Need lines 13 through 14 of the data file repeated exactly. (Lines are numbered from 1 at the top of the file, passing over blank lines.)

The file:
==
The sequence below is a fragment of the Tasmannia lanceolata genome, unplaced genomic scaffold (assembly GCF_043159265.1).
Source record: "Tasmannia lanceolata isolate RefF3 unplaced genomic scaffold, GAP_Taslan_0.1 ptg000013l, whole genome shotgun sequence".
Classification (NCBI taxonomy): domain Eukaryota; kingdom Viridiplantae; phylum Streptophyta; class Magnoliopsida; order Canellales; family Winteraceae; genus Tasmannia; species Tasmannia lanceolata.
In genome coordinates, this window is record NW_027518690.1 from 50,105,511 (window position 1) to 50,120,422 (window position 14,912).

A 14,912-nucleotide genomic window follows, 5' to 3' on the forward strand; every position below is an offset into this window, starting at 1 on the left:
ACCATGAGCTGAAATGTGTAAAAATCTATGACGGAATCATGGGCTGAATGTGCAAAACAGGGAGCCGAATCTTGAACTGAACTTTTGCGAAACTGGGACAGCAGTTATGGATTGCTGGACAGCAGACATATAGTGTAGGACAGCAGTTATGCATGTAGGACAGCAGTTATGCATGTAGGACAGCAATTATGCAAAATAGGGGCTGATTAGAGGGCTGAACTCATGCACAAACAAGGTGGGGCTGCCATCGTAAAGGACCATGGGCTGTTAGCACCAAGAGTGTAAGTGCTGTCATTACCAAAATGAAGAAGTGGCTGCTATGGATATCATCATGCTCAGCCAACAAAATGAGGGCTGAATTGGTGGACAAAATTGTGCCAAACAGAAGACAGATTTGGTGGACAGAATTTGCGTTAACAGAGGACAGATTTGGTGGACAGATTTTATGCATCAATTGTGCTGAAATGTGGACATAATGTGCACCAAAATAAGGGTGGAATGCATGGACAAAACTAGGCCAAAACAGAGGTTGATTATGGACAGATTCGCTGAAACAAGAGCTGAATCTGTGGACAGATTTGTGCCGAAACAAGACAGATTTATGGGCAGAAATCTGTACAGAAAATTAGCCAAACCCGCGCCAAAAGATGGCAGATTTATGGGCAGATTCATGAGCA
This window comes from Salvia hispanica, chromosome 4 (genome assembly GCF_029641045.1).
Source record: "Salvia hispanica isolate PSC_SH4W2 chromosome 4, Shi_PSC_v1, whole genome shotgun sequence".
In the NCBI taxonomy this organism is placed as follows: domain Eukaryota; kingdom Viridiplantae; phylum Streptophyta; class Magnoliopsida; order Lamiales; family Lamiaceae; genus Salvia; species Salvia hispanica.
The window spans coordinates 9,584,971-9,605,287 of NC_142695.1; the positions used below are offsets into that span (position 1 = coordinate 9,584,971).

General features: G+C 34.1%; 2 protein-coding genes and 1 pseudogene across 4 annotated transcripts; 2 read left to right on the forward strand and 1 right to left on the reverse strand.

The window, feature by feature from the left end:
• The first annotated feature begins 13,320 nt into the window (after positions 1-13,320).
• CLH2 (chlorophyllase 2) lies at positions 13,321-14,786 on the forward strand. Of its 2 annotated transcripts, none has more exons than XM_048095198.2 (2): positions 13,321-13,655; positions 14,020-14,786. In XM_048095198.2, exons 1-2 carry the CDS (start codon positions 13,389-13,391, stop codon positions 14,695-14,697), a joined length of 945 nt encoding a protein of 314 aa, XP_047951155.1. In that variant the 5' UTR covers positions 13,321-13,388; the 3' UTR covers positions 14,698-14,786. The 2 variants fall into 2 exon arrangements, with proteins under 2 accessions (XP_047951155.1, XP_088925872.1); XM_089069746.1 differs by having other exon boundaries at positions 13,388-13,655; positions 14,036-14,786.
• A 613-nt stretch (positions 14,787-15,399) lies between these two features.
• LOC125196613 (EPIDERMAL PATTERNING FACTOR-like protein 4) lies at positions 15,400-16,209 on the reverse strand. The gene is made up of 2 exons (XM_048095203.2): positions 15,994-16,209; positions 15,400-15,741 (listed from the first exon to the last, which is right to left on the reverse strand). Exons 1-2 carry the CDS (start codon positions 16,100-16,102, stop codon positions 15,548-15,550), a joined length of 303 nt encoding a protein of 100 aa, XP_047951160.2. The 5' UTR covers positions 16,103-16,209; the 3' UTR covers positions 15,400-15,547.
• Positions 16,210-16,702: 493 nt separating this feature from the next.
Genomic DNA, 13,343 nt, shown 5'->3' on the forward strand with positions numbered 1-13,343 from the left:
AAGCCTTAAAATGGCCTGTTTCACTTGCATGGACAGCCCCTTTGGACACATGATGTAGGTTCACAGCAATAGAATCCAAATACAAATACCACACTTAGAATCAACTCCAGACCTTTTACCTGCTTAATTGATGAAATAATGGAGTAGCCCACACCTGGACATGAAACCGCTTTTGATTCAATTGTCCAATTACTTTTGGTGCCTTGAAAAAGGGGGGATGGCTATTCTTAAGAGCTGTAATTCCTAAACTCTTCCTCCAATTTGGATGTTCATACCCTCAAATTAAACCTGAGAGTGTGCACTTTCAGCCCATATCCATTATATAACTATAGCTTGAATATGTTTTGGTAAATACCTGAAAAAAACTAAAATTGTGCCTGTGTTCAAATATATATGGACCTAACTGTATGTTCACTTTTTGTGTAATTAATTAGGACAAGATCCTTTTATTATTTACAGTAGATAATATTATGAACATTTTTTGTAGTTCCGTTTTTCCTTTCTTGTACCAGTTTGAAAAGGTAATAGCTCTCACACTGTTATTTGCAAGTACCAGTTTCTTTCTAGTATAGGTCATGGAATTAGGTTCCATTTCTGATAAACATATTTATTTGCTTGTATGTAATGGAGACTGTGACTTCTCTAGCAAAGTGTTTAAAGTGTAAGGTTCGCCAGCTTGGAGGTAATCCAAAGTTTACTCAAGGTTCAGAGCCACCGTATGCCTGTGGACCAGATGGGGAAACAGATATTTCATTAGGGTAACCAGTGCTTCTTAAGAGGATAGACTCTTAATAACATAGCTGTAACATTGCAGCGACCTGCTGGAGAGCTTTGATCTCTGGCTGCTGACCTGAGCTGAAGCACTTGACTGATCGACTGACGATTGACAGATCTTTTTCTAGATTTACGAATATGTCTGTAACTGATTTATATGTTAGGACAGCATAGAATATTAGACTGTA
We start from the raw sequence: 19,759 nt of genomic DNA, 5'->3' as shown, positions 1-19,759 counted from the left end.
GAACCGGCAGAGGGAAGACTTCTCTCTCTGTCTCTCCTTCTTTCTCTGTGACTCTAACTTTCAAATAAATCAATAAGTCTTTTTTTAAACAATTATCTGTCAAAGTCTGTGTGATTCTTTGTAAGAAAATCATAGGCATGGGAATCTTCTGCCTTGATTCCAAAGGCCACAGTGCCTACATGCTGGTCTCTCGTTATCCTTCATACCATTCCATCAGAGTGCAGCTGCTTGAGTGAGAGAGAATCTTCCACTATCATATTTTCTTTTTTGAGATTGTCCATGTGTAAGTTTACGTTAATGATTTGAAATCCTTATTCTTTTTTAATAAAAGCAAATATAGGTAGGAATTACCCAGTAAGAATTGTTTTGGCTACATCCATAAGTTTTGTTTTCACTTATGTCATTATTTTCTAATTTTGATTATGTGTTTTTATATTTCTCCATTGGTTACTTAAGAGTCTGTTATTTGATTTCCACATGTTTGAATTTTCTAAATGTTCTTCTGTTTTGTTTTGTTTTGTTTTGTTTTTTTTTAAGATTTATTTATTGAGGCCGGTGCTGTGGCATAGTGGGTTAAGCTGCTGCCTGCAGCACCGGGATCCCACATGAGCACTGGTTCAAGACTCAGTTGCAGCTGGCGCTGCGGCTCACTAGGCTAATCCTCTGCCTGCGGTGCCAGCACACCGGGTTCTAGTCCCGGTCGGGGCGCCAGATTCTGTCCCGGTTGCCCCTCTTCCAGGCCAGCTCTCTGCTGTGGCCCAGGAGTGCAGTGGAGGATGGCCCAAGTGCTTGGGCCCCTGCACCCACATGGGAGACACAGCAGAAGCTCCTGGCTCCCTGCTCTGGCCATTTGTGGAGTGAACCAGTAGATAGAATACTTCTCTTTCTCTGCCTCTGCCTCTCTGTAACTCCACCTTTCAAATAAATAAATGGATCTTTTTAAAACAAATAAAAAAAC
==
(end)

• The first annotated feature begins 13,320 nt into the window (after positions 1-13,320).
• CLH2 (chlorophyllase 2) lies at positions 13,321-14,786 on the forward strand. Of its 2 annotated transcripts, none has more exons than XM_048095198.2 (2): positions 13,321-13,655; positions 14,020-14,786. In XM_048095198.2, exons 1-2 carry the CDS (start codon positions 13,389-13,391, stop codon positions 14,695-14,697), a joined length of 945 nt encoding a protein of 314 aa, XP_047951155.1. In that variant the 5' UTR covers positions 13,321-13,388; the 3' UTR covers positions 14,698-14,786. The 2 variants fall into 2 exon arrangements, with proteins under 2 accessions (XP_047951155.1, XP_088925872.1); XM_089069746.1 differs by having other exon boundaries at positions 13,388-13,655; positions 14,036-14,786.